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UBC Theses and Dissertations

Characterization of two ASD-associated genes in primary hippocampal neurons : SEMA5A and PTEN Dingwall, Riki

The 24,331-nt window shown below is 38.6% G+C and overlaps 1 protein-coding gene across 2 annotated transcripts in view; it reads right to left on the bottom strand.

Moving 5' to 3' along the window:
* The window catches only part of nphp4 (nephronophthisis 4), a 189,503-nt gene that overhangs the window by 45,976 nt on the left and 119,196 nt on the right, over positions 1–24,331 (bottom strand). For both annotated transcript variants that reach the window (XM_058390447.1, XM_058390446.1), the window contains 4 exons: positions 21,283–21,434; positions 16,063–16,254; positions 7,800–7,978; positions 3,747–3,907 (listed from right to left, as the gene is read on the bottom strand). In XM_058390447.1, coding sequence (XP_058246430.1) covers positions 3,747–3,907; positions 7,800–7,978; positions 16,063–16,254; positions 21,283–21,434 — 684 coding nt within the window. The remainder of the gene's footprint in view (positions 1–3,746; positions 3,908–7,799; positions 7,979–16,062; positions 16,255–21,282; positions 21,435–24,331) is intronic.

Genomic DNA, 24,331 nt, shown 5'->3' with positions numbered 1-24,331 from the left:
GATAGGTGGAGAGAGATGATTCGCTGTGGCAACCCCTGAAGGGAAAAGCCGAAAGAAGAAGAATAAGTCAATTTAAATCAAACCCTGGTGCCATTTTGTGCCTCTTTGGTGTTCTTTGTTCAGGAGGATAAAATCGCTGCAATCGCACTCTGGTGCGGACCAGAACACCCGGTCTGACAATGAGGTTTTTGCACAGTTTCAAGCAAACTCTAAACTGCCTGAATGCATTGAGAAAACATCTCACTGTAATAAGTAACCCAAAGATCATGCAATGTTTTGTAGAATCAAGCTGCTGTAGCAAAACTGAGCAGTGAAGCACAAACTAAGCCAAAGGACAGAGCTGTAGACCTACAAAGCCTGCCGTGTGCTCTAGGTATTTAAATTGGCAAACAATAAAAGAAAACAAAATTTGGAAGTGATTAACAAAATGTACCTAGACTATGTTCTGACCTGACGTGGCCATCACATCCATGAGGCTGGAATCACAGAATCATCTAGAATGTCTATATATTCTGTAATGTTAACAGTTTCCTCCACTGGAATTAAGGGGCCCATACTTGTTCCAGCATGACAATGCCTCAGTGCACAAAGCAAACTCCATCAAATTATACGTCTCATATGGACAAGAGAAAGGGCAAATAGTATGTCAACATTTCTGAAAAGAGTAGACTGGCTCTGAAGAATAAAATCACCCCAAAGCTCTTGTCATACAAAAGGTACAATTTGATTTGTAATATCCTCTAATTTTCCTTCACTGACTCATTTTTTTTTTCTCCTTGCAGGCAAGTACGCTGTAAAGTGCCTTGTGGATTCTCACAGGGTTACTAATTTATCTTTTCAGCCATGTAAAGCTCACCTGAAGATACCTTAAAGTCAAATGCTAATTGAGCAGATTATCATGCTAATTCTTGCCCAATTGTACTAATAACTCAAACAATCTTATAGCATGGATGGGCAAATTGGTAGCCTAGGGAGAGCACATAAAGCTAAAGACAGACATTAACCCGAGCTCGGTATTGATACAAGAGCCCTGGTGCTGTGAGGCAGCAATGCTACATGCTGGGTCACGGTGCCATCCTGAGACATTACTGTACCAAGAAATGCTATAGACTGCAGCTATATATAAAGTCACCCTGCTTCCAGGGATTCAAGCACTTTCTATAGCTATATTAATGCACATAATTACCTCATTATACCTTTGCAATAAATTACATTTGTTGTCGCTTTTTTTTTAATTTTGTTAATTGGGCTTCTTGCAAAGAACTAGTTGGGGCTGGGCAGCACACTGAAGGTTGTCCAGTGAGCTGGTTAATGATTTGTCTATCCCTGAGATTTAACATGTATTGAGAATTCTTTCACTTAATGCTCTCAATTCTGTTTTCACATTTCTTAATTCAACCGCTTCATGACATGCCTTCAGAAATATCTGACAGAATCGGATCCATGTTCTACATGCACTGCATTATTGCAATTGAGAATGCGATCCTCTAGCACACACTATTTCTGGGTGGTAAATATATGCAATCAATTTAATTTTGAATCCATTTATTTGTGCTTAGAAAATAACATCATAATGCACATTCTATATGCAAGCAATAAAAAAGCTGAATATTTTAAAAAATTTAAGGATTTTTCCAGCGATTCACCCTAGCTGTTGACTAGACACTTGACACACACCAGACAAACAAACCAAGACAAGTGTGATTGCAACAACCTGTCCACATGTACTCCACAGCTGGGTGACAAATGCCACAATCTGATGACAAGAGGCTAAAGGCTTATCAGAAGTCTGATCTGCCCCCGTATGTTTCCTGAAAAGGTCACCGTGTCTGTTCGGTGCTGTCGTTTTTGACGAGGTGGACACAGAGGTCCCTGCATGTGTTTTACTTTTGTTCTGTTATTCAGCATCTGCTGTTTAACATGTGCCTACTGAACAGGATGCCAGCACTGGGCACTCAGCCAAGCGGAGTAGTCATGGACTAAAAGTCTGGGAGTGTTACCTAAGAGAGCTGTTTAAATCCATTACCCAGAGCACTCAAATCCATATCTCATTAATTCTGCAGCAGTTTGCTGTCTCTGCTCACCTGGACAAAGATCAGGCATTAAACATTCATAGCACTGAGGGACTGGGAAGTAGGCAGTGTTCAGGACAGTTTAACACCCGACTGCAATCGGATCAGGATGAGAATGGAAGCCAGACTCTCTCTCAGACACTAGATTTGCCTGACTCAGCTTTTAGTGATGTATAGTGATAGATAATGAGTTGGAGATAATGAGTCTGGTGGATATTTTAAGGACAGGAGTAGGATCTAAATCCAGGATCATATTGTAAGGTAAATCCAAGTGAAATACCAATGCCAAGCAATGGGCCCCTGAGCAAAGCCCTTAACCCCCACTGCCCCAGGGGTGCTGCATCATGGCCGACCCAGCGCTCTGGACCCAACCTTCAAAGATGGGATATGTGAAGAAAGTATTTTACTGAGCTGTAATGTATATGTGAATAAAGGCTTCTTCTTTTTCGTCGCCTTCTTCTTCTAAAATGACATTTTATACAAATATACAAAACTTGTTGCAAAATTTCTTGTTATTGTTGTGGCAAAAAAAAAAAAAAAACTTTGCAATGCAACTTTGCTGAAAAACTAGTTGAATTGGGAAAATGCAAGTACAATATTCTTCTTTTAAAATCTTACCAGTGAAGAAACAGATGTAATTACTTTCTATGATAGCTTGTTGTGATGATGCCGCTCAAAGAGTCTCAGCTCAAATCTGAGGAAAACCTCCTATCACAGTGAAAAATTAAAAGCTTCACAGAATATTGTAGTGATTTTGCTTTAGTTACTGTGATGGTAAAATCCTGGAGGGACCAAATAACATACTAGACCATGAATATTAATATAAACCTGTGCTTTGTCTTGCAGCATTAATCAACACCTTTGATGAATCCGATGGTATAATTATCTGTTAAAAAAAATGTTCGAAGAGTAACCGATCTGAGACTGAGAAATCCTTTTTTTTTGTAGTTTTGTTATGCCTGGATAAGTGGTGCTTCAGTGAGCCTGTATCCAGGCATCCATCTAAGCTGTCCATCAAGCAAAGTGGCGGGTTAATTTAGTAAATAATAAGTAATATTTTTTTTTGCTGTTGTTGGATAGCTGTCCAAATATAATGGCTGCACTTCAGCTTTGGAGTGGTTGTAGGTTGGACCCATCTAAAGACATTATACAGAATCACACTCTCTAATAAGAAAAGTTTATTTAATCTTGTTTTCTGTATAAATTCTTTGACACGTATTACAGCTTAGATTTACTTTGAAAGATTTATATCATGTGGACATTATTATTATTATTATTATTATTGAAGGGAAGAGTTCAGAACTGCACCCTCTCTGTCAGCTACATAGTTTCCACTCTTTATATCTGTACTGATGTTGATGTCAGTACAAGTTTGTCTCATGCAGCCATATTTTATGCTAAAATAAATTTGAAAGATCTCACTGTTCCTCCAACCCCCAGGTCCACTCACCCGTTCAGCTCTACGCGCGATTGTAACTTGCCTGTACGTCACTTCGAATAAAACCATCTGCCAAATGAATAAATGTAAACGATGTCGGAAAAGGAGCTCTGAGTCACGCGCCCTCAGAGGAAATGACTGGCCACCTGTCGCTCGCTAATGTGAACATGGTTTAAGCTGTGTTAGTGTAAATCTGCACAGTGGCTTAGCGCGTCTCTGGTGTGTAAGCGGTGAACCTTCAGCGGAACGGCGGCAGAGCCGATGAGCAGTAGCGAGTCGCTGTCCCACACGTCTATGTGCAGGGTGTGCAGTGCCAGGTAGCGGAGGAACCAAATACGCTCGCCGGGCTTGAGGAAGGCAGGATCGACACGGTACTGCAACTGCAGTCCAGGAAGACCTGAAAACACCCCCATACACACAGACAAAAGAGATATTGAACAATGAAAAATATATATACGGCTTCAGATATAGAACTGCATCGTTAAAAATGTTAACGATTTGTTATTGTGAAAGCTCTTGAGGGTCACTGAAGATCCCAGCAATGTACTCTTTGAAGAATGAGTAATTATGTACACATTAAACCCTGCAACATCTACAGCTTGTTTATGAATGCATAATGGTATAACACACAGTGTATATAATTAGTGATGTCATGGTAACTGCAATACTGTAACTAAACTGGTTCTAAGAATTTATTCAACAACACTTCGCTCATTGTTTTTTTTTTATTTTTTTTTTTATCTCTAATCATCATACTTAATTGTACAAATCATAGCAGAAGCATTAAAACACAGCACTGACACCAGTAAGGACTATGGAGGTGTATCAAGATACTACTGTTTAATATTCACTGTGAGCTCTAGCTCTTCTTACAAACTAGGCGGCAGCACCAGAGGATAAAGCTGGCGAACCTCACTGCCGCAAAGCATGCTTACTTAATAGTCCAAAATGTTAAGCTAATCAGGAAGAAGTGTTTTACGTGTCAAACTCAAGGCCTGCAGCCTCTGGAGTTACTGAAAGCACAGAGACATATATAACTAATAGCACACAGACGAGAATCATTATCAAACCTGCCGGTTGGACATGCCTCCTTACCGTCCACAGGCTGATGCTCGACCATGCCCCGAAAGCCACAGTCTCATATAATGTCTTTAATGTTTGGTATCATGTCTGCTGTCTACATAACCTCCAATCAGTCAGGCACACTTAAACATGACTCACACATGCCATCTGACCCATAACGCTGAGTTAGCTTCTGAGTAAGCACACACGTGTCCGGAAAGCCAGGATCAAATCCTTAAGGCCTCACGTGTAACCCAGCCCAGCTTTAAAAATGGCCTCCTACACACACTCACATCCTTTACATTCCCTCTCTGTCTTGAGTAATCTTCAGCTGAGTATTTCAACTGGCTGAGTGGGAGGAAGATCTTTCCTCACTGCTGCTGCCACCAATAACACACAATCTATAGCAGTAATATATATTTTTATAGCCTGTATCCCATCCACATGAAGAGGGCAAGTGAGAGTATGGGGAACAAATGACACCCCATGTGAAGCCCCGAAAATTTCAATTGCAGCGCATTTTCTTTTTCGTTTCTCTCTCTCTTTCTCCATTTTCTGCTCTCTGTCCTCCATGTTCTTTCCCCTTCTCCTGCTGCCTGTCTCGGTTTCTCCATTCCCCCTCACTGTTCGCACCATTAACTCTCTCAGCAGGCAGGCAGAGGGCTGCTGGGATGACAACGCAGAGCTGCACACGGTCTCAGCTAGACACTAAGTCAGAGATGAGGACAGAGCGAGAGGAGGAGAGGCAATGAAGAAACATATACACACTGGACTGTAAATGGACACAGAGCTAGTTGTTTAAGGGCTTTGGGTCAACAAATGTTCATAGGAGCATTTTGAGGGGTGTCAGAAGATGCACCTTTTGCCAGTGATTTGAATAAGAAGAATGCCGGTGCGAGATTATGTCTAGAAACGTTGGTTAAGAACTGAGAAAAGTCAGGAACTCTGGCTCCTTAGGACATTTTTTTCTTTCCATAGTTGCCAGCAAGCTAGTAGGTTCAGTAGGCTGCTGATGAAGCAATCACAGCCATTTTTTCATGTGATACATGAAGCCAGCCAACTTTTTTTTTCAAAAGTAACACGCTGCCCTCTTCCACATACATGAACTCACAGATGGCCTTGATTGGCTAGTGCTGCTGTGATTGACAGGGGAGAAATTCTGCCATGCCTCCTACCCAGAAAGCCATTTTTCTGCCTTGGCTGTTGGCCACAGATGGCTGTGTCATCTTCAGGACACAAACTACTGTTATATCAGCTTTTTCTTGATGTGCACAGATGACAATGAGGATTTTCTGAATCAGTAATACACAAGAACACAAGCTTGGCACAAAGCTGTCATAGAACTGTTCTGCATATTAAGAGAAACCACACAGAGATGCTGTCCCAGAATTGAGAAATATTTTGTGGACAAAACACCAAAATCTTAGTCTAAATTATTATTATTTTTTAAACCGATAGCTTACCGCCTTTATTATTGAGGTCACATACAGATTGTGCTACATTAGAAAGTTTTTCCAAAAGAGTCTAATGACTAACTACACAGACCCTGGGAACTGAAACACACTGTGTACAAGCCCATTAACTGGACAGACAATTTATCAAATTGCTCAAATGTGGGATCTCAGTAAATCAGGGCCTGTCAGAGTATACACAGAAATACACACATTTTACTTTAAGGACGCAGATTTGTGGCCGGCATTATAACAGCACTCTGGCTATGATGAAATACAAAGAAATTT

Autism spectrum disorder (ASD) is a pervasive neurodevelopmental disorder primarily characterized by stereotypic behaviors, deficits in social interaction and difficulties with communication. Extensive epidemiological studies suggest a major role for genetics in the etiology of ASD. To date, 600-1,200 human genes have putatively been linked to ASD, including SEMA5A and PTEN. A large number of these ASD-associated genes play a role in the formation, maintenance, elimination or stabilization of synapses, while others are involved in broader elements of neurodevelopment, such as dendrite arborization, dendritogenesis, and soma size. Consistent with neurological dysfunction in ASD are observations that individuals with ASD often have supernumerary synapses, disrupted excitatory/inhibitory balance, and patterns of hypo- and hyper-connectivity compared to the general population. Despite this, many of the neurological functions of ASD-associated genes or gene disruptions remain poorly elucidated. In this study, we examine the role of Sema5A in activity-mediated synapse elimination, notably hippocampal long-term potentiation (LTP) and long-term depression (LTD). We describe the enhanced trafficking of Sema5A to the surface membrane during LTD and the subsequent Sema5A-dependent elimination of excitatory synapses. Furthermore, we demonstrate that Sema5A selectively mediates excitatory—and not inhibitory—synapse elimination, suggesting a mechanism by which the dysregulation of Sema5A could disrupt excitatory/inhibitory balance. Secondly, we describe the role of PTEN in negatively regulating excitatory synapse density, total dendritic arbor length, and soma size. Moreover, we characterize alterations to the neurological functions of PTEN in mature hippocampal neurons following the introduction of ASD-associated single nucleotide variants (SNVs). We demonstrate that most of the ASD-associated PTEN SNVs tested are broadly loss of function, with two notable exceptions: P38H PTEN exhibits a single altered neurological function, while H123Q PTEN phenocopies wild type human PTEN across all measures, further stressing the importance of biological functionalization. Lastly, we establish a PTEN knockdown assay in which PTEN SNVs could be tested for synaptic, dendrite and somal phenotypes. Combined and integrated, the functionalization of ASD-associated genes and gene variants could permit greater accuracy in ASD diagnoses and prognoses, as well as the improved targeting of therapeutic interventions.

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